NEW YORK, USA — On the front line of damage wrought by climate change, threatened with extinction from rising seas, leaders of some of the world’s small island states took to the podium at the United Nations General Assembly on Wednesday to call urgently for greater international support to mitigate the perils.
“Disastrously off course,” “profound disappointment” and “moral failure” were some of the terms used by heads of small island developing states, known as SIDS, to depict their situation as the 68th General Assembly prepares to draw up long-term development plans for the decades after the end in 2015 of the current cycle of the anti-poverty Millennium Development Goals (MDGs).
“The corresponding actions to address the unique and special circumstances of SIDS by the international community has been lacking,” the prime minister of Antigua and Barbuda, Baldwin Spencer, told the Assembly’s annual General Debate, summing up the almost two decades since the Barbados Programme of Action was adopted by at a UN conference on the sustainable development of SIDS in 1994.
“It is a recognized fact, but it is worth repeating that small island states contribute the least to the causes of climate change, yet we suffer the most from its effects. Small island states have expressed our profound disappointment at the lack of tangible action,” he said referring to efforts in UN climate change talks to protect SIDS and other vulnerable countries.
“Developed countries should shoulder their moral, ethical and historical responsibilities for emitting the levels of anthropogenic greenhouse gases into the atmosphere. It is those actions which have now put the planet in jeopardy and compromised the well-being of present and future generations,” the Caribbean leader stressed.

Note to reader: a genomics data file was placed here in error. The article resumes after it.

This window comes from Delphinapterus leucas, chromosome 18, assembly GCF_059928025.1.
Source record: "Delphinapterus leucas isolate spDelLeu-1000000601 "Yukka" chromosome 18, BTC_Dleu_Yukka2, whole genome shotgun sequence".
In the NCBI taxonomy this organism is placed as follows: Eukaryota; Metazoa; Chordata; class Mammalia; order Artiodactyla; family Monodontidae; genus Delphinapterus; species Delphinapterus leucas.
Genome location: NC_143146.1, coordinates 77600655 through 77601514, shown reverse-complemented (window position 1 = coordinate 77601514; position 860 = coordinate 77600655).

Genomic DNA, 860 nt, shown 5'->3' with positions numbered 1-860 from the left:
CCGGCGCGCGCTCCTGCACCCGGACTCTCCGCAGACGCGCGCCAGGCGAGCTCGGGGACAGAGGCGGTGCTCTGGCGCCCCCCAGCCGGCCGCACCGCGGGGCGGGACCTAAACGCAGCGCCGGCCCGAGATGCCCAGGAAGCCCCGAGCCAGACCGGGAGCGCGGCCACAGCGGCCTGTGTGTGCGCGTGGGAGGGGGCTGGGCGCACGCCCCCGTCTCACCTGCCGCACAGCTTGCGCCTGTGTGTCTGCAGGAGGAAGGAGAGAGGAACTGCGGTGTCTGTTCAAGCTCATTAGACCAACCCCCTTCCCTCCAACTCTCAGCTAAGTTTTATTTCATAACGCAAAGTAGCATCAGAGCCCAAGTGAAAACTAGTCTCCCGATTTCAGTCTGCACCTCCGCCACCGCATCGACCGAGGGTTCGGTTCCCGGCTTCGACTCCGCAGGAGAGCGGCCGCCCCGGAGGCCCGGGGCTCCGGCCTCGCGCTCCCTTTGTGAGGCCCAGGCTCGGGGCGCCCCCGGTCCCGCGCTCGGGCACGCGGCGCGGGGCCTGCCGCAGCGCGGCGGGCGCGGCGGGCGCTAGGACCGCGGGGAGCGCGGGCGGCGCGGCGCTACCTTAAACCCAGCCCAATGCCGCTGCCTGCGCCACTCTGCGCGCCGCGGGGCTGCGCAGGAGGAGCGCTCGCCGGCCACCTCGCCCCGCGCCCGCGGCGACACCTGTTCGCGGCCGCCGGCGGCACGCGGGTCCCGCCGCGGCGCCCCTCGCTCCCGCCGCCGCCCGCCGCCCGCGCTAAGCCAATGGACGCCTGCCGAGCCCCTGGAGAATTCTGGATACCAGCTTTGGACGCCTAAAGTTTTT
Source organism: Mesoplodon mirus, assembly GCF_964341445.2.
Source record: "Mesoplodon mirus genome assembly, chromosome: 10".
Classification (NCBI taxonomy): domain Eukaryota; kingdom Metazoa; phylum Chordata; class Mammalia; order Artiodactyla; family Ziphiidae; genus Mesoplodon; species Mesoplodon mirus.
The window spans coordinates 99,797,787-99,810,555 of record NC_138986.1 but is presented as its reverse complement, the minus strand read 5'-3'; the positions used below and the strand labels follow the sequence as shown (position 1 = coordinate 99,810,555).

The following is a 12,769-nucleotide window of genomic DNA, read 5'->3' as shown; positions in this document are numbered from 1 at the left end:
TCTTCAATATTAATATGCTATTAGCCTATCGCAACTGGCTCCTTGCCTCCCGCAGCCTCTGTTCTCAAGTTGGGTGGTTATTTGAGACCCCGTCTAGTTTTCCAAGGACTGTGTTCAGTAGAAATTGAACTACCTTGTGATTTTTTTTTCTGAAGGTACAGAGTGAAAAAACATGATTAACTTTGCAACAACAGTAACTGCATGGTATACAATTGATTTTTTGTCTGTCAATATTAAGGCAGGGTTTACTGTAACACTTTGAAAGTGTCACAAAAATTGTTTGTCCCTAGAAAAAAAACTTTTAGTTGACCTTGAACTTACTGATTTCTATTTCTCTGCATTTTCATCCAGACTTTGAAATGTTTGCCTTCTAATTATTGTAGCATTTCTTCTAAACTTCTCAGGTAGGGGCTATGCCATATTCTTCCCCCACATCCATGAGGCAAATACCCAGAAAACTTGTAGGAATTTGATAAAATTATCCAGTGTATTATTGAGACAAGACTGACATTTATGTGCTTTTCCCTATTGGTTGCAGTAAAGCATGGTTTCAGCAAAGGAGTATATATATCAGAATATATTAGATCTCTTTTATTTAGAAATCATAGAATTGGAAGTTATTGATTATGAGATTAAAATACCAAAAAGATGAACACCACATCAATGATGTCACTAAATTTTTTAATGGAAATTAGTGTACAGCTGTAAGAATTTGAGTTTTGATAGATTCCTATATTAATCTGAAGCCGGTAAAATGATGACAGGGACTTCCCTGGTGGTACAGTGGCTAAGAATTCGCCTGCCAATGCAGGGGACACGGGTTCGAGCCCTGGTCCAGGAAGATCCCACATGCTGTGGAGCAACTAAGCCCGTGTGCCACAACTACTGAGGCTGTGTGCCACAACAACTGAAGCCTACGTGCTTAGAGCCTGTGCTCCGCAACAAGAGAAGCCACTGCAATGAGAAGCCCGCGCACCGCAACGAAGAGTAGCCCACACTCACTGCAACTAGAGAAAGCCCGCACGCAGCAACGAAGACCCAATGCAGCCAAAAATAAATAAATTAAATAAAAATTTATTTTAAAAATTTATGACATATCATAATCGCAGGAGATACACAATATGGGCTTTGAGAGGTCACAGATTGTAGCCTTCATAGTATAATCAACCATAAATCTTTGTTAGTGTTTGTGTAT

Noting uneven progress in achieving the MDGs, Prime Minister Kamla Persad-Bissessar of Trinidad and Tobago, who is also chairperson of Conference of Heads of State and Government of the Caribbean Community (CARICOM), warned that current approaches will not advance the MDG agenda by 2015 or ensure sustainable development in the post-2015 context.
“SIDS have made significantly less progress in the area of development, than other vulnerable groups of countries. In some cases SIDS are on the frontlines of experiencing a reversal of many of the gains that have been achieved,” she said.
“Indeed in the preparations for our participation in that upcoming discourse (on the Post-2015 Development Agenda), the recognition of the vulnerabilities of small island developing States is one of the guidelines that CARICOM will apply when considering its commitments to the overall Agenda.”
The officials from small island development countries are among a host of leaders set to speak at the annual General Assembly session at which heads of state and government and other high-level officials will present their views and comments on issues of individual national and international relevance. The debate opened on Wednesday and concludes on 1 October.